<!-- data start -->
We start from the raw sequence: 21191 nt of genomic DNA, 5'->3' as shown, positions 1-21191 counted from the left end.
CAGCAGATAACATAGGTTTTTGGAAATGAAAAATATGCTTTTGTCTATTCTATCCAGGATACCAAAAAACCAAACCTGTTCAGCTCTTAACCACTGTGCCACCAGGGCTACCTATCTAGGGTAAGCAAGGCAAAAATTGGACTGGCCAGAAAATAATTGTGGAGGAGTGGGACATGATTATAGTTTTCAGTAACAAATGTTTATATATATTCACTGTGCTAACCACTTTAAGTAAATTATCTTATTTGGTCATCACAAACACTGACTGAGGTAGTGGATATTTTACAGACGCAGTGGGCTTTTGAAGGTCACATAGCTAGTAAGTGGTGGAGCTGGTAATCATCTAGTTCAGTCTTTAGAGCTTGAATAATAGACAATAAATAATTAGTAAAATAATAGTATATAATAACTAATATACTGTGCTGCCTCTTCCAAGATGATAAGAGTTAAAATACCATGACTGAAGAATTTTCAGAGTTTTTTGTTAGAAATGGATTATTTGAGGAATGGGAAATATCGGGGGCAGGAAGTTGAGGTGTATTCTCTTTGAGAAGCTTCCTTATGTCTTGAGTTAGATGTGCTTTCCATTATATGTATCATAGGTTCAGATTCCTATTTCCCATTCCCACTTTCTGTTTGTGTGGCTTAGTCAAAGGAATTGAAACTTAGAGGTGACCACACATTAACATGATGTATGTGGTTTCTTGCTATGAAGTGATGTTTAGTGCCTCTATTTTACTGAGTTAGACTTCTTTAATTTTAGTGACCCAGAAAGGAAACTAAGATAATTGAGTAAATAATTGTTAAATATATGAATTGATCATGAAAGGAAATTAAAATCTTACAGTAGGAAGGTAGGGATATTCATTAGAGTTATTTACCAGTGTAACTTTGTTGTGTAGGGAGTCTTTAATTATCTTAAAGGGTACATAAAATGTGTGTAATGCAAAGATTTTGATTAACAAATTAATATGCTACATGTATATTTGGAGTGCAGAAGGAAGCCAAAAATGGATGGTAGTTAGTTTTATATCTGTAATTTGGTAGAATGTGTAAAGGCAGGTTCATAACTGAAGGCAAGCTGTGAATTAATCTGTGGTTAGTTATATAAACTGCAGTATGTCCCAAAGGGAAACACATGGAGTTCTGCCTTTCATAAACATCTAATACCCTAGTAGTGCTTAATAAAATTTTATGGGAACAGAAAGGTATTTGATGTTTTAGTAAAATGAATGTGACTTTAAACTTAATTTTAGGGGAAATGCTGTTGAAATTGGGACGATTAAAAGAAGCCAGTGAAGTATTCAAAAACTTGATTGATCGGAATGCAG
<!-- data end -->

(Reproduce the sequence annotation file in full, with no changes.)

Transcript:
We start from the raw sequence: 21191 nt of genomic DNA, 5'->3' as shown, positions 1-21191 counted from the left end.
CAGCAGATAACATAGGTTTTTGGAAATGAAAAATATGCTTTTGTCTATTCTATCCAGGATACCAAAAAACCAAACCTGTTCAGCTCTTAACCACTGTGCCACCAGGGCTACCTATCTAGGGTAAGCAAGGCAAAAATTGGACTGGCCAGAAAATAATTGTGGAGGAGTGGGACATGATTATAGTTTTCAGTAACAAATGTTTATATATATTCACTGTGCTAACCACTTTAAGTAAATTATCTTATTTGGTCATCACAAACACTGACTGAGGTAGTGGATATTTTACAGACGCAGTGGGCTTTTGAAGGTCACATAGCTAGTAAGTGGTGGAGCTGGTAATCATCTAGTTCAGTCTTTAGAGCTTGAATAATAGACAATAAATAATTAGTAAAATAATAGTATATAATAACTAATATACTGTGCTGCCTCTTCCAAGATGATAAGAGTTAAAATACCATGACTGAAGAATTTTCAGAGTTTTTTGTTAGAAATGGATTATTTGAGGAATGGGAAATATCGGGGGCAGGAAGTTGAGGTGTATTCTCTTTGAGAAGCTTCCTTATGTCTTGAGTTAGATGTGCTTTCCATTATATGTATCATAGGTTCAGATTCCTATTTCCCATTCCCACTTTCTGTTTGTGTGGCTTAGTCAAAGGAATTGAAACTTAGAGGTGACCACACATTAACATGATGTATGTGGTTTCTTGCTATGAAGTGATGTTTAGTGCCTCTATTTTACTGAGTTAGACTTCTTTAATTTTAGTGACCCAGAAAGGAAACTAAGATAATTGAGTAAATAATTGTTAAATATATGAATTGATCATGAAAGGAAATTAAAATCTTACAGTAGGAAGGTAGGGATATTCATTAGAGTTATTTACCAGTGTAACTTTGTTGTGTAGGGAGTCTTTAATTATCTTAAAGGGTACATAAAATGTGTGTAATGCAAAGATTTTGATTAACAAATTAATATGCTACATGTATATTTGGAGTGCAGAAGGAAGCCAAAAATGGATGGTAGTTAGTTTTATATCTGTAATTTGGTAGAATGTGTAAAGGCAGGTTCATAACTGAAGGCAAGCTGTGAATTAATCTGTGGTTAGTTATATAAACTGCAGTATGTCCCAAAGGGAAACACATGGAGTTCTGCCTTTCATAAACATCTAATACCCTAGTAGTGCTTAATAAAATTTTATGGGAACAGAAAGGTATTTGATGTTTTAGTAAAATGAATGTGACTTTAAACTTAATTTTAGGGGAAATGCTGTTGAAATTGGGACGATTAAAAGAAGCCAGTGAAGTATTCAAAAACTTGATTGATCGGAATGCAG